In the report and subsequent Overtime piece about the investigation, 60 Minutes disclosed the reports they received as the Service Difficulty Reports, which they received as part of a Freedom of Information Act request. It took them seven months to conduct the study after a long process to get the FAA and Allegiant to release the data, according to their report. I offer no explanation as to why it took the FAA so long to release the information on the eight airlines other than to point out that it took us 2 hours to find the information on all airlines. Speculation has suggested that making a formal Freedom of Information Act request for information that is already publicly posted on a website by an investigative journalist could raise red flags within the FAA and Allegiant and be interpreted as a hostile move. That still would not excuse the FAA or Allegiant for objecting to the release, which seems to have escalated the tension of the story.
However, it was important that we conduct this study with the same information set handled by 60 Minutes to provide the required context. Within the SDRs are an incredible amount of individual reports, most of which are fairly benign. Burned-out light bulbs behind emergency exit signs found on an overnight check, or safety placards broken during a maintenance procedure are examples of the rather mundane examples of what you will find in the Service Difficulty Reports. 60 Minutes rightfully discounted those reports and limited their reporting to “we found more than 100 serious mechanical incidents, including mid-air engine failures, smoke and fumes in the cabin, rapid descents, flight control malfunctions, hydraulic leaks, and aborted takeoffs.”
We also made the same categorization, which is easy to replicate since each event has a specific code in the SDR. We can also replicate the 100 number when we limit our data to the 22 months disclosed in the 60 Minutes study. In short, making sure we were comparing the same data was important and in this case we are looking at an apples-to-apples comparison.
To calculate the rate per departure and hour, we pulled data from the DOT form 41 table t.2, which summarizes all flight departures, hours, miles, etc. for each of the airlines. 2018 data is limited to Q1 (January 1st – March 31st) and uses scheduled departures and hours since final reporting is not yet out on all airlines. It also only includes one quarter versus four quarters as depicted in all other years. However, since it is a rate and not an absolute number, it is accurate and reflective of the incident rate so far in 2018.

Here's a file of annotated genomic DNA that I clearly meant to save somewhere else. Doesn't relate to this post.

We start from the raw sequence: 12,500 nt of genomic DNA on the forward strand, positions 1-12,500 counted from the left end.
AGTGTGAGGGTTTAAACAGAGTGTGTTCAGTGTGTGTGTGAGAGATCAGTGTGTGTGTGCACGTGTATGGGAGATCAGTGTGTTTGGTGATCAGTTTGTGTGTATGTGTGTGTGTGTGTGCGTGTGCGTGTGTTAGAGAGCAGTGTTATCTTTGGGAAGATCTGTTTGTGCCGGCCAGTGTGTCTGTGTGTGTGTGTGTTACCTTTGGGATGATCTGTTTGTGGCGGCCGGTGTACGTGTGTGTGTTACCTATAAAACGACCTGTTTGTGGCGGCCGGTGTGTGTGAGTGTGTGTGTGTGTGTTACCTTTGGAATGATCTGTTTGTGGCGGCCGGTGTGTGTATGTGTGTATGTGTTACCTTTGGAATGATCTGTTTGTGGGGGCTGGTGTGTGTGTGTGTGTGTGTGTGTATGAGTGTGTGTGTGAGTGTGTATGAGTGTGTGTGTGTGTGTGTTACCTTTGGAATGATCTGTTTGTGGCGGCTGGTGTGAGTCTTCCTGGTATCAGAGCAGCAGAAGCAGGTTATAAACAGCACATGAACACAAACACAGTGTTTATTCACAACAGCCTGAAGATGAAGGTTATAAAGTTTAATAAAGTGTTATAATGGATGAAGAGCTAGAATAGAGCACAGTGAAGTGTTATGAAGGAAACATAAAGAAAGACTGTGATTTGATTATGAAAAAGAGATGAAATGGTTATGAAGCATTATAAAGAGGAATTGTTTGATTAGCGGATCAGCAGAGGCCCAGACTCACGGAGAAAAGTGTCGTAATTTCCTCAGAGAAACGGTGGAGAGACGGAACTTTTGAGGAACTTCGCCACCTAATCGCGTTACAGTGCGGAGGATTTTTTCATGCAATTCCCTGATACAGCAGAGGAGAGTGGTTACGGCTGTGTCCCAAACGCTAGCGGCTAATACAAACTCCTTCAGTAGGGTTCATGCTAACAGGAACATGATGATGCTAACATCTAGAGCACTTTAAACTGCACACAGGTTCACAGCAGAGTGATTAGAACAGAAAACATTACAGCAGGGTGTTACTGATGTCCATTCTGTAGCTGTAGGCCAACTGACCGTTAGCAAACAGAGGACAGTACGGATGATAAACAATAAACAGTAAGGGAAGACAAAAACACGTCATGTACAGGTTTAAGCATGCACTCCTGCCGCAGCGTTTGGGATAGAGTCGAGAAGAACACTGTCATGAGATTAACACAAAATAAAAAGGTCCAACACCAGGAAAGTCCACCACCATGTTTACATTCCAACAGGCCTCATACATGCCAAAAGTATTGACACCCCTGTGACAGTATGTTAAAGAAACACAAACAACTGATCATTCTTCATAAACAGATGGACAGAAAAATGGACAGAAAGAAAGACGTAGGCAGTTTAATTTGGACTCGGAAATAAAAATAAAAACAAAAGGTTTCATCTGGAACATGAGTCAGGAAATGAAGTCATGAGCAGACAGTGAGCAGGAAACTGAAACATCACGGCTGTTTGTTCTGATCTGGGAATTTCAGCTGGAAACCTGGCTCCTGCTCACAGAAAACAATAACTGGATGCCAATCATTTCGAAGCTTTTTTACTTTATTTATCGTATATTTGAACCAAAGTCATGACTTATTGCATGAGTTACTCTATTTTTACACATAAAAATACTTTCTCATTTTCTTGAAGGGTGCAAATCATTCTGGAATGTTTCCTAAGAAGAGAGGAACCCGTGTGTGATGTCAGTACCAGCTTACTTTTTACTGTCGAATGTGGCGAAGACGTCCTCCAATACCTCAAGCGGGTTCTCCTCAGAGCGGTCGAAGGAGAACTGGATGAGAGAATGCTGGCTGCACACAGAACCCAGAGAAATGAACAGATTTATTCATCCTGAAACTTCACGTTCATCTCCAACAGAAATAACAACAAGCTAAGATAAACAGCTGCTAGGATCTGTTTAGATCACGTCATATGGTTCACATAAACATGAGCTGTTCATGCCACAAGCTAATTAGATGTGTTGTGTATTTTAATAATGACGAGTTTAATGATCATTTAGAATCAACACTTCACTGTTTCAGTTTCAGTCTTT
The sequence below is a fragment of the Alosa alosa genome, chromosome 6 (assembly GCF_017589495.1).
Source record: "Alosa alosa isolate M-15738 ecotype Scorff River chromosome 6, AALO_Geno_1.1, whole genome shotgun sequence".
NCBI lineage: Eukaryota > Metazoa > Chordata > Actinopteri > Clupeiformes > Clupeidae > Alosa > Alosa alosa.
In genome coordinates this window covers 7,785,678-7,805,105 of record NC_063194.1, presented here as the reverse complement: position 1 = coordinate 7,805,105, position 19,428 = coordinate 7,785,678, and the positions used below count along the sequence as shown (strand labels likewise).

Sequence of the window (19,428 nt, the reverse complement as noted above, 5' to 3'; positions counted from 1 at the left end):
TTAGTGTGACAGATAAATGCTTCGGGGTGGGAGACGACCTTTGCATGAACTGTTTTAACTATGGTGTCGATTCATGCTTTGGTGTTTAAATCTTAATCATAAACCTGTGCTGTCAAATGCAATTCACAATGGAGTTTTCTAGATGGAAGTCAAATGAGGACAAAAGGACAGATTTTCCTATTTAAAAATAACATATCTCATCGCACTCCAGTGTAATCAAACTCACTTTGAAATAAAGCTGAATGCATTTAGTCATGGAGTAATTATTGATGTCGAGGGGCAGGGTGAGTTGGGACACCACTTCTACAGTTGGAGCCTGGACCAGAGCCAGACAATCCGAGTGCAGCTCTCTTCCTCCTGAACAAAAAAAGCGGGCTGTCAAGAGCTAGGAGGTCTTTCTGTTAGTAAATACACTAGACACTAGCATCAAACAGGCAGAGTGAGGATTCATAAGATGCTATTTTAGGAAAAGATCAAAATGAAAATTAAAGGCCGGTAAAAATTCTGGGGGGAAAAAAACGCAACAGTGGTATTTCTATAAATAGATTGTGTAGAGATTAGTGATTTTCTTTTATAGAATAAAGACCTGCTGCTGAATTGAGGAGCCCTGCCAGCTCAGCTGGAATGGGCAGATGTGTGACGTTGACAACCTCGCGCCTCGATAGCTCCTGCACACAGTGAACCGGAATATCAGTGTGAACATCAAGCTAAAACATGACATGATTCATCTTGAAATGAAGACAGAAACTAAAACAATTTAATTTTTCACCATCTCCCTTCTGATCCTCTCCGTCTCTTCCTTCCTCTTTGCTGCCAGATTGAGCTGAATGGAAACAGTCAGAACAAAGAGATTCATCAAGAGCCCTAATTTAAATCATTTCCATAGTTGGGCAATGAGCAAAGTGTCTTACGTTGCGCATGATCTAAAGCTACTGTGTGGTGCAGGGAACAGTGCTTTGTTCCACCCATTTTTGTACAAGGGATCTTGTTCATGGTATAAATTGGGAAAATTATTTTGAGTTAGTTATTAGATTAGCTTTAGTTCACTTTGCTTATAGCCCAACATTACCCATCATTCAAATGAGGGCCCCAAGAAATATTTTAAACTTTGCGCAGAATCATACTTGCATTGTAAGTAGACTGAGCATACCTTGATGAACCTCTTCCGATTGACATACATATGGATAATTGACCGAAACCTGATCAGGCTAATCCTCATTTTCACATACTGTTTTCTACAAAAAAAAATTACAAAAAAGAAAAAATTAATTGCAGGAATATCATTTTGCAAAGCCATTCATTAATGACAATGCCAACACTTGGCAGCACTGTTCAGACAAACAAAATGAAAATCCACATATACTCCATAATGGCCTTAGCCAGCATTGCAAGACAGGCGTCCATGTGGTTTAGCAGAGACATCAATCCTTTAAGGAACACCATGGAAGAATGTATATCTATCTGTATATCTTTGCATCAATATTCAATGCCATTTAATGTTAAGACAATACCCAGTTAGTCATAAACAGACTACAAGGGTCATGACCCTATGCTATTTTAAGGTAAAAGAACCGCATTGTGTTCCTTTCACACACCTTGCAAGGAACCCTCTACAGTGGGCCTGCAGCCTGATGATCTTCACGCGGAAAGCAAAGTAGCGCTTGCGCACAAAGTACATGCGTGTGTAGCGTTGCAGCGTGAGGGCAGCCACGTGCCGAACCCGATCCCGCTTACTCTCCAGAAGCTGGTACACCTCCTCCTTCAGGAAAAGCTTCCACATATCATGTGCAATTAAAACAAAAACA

Is Allegiant a safe airline?
Something happened between 2014 and 2016 to increase their serious incident rates. It was a concern (emphasis on the past tense), however, at no point was Allegiant the highest in serious incident rates, let alone “unsafe”. In fact, in this author’s opinion, all airlines in the U.S. are safe airlines, including those with higher incident rates than Allegiant which were omitted from the 60 Minutes report. This in no way excuses Allegiant from the maintenance challenges they saw between 2014 and 2016. It is also worth noting that this was during a period of intense pilot negotiations from 2014 to 2016 that resulted in lawsuits, restraining orders, and a questionable termination of a pilot who ordered an evacuation following an engine failure (again, the need for context is reminded before pitch forks and torches are raised). But, the correlation between the elevated incident rates and pilot negotiations is just that, a correlation, and not causation. It is Allegiant’s responsibility to ensure they are operating a safe airline regardless of other events that may be happening at the airline. Allegiant has done this, reducing their serious incident rate by 70% since its peak; a peak that was never the highest in the country.
Regardless, when looking at the full context and using the same methods used by the 60 Minutes investigation, Allegiant is clearly a safe airline. In 2018, Allegiant is now one of the safest airlines in a country with very safe airlines.
Context is critical.
Would I allow my family to fly Allegiant?